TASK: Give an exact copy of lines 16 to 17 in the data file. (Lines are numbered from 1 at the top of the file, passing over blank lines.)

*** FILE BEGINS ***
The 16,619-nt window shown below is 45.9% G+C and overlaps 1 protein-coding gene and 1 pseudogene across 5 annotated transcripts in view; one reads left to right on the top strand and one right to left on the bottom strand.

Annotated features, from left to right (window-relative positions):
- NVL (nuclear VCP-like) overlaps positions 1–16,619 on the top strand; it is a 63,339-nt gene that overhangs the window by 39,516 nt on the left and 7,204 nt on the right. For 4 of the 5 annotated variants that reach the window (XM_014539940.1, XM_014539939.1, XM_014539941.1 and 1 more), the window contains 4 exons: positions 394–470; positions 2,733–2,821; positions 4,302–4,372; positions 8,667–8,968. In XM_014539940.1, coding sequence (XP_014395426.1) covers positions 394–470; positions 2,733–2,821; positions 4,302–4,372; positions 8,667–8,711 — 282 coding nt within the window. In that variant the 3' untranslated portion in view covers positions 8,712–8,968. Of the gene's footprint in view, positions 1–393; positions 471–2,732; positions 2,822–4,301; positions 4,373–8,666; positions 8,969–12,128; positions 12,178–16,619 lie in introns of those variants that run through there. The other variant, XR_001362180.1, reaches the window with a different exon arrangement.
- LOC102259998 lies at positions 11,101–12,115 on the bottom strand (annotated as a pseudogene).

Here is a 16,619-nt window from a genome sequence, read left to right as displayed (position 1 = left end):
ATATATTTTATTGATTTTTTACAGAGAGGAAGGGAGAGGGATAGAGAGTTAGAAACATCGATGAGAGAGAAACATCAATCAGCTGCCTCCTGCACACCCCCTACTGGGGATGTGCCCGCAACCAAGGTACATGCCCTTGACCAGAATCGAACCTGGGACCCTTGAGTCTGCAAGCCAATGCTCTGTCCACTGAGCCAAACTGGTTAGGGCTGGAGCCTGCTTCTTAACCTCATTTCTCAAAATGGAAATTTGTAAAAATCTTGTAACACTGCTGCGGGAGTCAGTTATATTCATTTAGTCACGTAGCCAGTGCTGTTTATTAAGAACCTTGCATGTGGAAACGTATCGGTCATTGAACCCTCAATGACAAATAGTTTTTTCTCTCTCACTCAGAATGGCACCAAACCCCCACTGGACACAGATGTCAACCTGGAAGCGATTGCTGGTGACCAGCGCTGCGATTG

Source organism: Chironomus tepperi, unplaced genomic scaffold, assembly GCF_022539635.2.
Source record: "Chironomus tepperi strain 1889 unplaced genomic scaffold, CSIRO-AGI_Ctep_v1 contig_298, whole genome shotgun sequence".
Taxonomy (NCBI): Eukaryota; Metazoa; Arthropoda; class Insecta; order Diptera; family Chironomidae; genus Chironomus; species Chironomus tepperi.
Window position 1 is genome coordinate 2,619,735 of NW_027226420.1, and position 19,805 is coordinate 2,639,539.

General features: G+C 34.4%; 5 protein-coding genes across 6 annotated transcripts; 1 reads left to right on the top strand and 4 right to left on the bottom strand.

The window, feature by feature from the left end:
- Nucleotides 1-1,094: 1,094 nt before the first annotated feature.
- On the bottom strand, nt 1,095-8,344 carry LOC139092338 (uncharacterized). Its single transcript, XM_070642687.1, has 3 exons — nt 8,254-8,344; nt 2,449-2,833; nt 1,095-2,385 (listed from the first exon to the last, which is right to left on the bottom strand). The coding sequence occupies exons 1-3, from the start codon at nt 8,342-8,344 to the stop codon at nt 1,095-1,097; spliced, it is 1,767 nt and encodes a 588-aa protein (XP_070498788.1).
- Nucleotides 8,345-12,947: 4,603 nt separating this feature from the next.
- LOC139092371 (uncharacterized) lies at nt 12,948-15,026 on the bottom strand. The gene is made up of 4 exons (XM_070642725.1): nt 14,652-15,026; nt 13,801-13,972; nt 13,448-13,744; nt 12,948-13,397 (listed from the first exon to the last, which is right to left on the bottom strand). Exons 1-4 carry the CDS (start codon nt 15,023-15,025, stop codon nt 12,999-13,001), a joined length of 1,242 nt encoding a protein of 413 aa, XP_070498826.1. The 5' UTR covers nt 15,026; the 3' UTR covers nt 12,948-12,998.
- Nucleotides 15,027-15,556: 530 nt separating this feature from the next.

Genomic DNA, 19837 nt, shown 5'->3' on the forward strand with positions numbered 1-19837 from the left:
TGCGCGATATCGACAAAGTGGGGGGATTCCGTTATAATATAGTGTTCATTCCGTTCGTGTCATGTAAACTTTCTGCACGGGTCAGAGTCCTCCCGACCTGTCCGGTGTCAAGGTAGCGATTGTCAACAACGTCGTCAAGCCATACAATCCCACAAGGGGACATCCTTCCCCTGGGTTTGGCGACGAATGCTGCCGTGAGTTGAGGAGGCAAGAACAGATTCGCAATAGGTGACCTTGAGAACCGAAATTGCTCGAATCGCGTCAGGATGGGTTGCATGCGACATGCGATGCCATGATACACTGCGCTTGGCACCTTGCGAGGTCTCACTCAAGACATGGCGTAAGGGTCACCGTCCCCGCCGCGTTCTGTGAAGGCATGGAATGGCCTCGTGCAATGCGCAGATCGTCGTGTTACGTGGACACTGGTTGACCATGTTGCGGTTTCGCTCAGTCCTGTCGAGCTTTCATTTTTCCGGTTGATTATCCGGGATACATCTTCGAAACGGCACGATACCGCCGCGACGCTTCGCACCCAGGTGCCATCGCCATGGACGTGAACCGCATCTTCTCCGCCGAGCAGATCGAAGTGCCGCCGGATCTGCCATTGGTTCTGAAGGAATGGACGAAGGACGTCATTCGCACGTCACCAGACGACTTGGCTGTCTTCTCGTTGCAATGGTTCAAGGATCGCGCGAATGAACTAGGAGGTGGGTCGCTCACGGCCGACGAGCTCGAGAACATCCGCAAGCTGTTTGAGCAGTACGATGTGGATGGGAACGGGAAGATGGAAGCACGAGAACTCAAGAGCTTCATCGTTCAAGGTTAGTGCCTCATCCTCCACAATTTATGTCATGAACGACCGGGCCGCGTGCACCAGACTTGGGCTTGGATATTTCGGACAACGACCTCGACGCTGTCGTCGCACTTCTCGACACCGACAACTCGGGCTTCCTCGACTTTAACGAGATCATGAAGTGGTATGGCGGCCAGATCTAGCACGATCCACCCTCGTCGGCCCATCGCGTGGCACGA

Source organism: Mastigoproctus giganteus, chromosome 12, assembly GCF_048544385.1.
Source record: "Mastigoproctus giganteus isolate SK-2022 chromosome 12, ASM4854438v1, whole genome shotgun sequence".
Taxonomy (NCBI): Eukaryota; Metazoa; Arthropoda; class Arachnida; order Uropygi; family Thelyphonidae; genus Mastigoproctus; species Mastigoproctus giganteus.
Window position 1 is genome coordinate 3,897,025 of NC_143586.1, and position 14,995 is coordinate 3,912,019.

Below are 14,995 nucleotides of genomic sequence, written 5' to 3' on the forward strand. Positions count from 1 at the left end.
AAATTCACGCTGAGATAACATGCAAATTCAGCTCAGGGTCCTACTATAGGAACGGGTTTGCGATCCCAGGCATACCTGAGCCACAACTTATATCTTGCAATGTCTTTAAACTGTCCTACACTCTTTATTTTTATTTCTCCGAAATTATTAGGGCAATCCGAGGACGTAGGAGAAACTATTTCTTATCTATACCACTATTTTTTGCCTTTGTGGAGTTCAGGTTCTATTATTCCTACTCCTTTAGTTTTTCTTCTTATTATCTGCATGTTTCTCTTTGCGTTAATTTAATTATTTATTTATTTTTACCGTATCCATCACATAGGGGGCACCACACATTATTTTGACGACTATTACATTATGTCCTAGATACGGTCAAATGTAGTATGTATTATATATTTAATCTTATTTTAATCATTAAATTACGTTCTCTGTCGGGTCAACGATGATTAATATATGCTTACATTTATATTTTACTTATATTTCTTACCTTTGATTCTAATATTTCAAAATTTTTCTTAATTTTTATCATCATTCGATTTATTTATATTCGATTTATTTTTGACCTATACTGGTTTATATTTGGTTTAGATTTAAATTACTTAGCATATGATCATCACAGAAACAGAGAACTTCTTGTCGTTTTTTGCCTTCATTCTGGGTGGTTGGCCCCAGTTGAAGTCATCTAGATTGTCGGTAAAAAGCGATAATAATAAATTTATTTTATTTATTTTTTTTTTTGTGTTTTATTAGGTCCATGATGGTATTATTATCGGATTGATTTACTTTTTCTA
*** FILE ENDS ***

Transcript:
- LOC139092371 (uncharacterized) lies at nt 12,948-15,026 on the bottom strand. The gene is made up of 4 exons (XM_070642725.1): nt 14,652-15,026; nt 13,801-13,972; nt 13,448-13,744; nt 12,948-13,397 (listed from the first exon to the last, which is right to left on the bottom strand). Exons 1-4 carry the CDS (start codon nt 15,023-15,025, stop codon nt 12,999-13,001), a joined length of 1,242 nt encoding a protein of 413 aa, XP_070498826.1. The 5' UTR covers nt 15,026; the 3' UTR covers nt 12,948-12,998.
- Nucleotides 15,027-15,556: 530 nt separating this feature from the next.